New breed of Filipino doctors

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    THE COVID-19 pandemic has brought to the nation untold hardship and deprivation, which people from all walks of life are still trying to find ways to cope with. On a positive note, the epidemic also prodded our lawmakers to respond with relevant legislation to address the obvious lack of doctors, along with hospitals, medical supplies and facilities, especially in remote provinces.

    One such legislative measure, which passed the Senate and the House of Representatives last week, is the Doktor Para Sa Bayan bill, which will be sent to President Duterte for approval. Sen. Joel Villanueva said the bill, if signed into law, would establish a Medical Scholarship and Return Service Program which will prioritize applicants from towns without government physicians.

    Meanwhile, Quezon 4th District Rep. Angelina “Helen” Tan, chair of the committee on health, hailed the ratification of the reconciled and consolidated Senate and House bills on the proposed Medical Scholarship and Return Service Program or the “Doktor Para sa Bayan Act.”

    ‘We hope that when signed into law, the government will speed up the implementation of this measure so that more physicians — the new breed of Filipino doctors — will be deployed in the remote rural areas where they are most needed.’

    Tan, a physician and principal author of the measure, thanked Speaker Lord Allan Jay Velasco for the swift ratification of the bicameral conference committee report on the bill, which seeks to address the shortage of doctors in the country. Along with the 2021 National Budget, this bill is one of the first measures passed by the House under the new leadership of Speaker Velasco.

    “The Medical Scholarship and Return Service Program for deserving students has now become even more important in the face of the current COVID-19 pandemic. The enactment of this measure is one of the enormously significant reforms of our time,” Tan said.

    The demure lady congresswoman from Quezon had been unceremoniously stripped of her Health committee chairmanship by former speaker Alan Peter Cayetano, but was restored to her position two days later when Velasco was elected speaker. But even under any House leadership, Tan has quietly did her work in the health legislative sector, and managed to show great accomplishments. This new bicam-approved bill is not only a complementary measure to the Universal Health Care Act but it also is a way of honoring the sacrifices of many frontline doctors whose precious lives had been claimed by the current effort against the pandemic.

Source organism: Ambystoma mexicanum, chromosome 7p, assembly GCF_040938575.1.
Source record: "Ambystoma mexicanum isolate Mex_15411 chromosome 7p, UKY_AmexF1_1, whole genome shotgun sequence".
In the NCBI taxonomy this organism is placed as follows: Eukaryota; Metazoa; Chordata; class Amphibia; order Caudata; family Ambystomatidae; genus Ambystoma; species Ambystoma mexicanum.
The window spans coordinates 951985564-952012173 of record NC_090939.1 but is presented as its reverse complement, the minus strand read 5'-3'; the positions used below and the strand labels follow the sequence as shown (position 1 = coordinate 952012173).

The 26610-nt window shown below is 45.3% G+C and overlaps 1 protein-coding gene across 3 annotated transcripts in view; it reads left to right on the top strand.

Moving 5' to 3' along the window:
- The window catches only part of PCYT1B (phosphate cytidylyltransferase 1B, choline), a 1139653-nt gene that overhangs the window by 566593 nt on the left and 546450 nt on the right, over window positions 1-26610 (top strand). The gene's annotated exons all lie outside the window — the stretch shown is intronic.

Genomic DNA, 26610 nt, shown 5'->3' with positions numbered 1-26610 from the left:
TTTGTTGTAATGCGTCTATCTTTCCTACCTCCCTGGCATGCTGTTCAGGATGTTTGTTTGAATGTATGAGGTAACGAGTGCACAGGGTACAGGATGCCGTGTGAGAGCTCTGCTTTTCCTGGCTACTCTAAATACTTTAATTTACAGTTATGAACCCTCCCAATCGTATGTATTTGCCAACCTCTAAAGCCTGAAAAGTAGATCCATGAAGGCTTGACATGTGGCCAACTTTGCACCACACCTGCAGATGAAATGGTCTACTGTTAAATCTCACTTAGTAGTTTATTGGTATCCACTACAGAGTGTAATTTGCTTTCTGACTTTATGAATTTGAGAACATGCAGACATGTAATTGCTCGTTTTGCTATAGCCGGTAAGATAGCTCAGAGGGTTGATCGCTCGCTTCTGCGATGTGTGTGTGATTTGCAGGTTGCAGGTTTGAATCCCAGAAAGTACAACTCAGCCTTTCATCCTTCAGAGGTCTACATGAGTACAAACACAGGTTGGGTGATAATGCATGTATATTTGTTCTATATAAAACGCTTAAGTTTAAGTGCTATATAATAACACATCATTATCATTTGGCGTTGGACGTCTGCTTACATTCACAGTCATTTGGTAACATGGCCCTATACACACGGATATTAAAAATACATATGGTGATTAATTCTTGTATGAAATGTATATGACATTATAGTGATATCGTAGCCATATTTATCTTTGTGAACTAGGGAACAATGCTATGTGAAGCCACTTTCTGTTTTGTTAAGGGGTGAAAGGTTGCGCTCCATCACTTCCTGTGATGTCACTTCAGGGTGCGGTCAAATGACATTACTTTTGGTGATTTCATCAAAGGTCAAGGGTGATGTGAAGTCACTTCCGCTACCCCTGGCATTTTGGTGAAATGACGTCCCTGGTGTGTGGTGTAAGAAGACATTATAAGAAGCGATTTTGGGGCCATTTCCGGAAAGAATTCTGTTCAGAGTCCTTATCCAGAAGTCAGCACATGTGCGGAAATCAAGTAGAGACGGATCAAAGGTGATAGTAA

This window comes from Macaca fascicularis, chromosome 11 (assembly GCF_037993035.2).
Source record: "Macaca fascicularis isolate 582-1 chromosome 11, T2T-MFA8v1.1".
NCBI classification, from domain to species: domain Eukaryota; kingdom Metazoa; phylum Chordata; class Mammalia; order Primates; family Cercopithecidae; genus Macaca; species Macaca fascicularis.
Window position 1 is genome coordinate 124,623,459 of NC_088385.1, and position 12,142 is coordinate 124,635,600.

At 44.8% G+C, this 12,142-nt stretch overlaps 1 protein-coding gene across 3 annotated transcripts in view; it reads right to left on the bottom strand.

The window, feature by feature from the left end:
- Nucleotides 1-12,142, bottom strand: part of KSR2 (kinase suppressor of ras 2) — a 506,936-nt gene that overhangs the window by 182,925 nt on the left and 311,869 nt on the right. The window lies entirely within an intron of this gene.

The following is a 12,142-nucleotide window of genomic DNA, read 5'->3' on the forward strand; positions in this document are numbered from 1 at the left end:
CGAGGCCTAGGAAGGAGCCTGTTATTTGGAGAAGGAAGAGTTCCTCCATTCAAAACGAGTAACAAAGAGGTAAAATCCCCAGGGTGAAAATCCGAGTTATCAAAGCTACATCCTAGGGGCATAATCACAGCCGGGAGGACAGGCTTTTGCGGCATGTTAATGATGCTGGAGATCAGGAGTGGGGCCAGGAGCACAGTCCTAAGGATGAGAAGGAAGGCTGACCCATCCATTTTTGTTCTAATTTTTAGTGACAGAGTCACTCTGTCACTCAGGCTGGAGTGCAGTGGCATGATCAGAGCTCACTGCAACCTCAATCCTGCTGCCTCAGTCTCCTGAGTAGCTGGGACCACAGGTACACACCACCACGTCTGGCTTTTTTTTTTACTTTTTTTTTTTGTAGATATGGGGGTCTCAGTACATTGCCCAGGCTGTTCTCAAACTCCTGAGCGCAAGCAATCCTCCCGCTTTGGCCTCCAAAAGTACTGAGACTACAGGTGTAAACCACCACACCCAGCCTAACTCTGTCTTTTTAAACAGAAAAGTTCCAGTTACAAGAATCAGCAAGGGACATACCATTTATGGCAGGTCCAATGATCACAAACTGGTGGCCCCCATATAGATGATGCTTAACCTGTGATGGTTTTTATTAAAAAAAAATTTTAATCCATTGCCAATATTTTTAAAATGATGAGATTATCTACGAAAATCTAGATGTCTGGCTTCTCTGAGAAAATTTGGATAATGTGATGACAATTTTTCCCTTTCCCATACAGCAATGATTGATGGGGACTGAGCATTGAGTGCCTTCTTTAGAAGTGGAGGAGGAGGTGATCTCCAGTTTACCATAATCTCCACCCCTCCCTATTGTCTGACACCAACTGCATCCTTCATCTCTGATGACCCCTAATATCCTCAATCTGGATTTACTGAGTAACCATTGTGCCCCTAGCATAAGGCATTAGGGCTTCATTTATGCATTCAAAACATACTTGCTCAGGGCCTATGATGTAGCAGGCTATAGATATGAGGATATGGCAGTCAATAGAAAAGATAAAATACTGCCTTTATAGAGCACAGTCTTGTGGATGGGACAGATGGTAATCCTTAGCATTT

Mindful of the need of her constituents in Quezon, Tan introduced an amendment making service in government hospitals in times of public health emergency as one of the conditions for the grant of medical scholarship. This program is the best possible solution in addressing the need of the marginalized Filipinos for the provision of professional healthcare services in the country, she said.

    When the senators were discussing this measure on the floor, Sen. Franklin Drilon brought up the issue that the government, through the state colleges and universities, are subsidizing the medical education of foreign students to the detriment of Filipino students of medicine who are being eased out from educational opportunities by foreigners. We recognize the merit of this observation by Drilon, and hope that Senators Villanueva, Christopher Go, Congresswoman Tan, Speaker Velasco and Senate President Vicente Sotto III could later study the matter in the hope of finding a solution.

    This medical scholarship program for Filipinos covers the provision of free tuition and other school fees, including allowances and fees for internship, medical board review, and licensure examination, said Tan.

    We hope that when signed into law, the government will speed up the implementation of this measure so that more physicians — the new breed of Filipino doctors — will be deployed in the remote rural areas where they are most needed.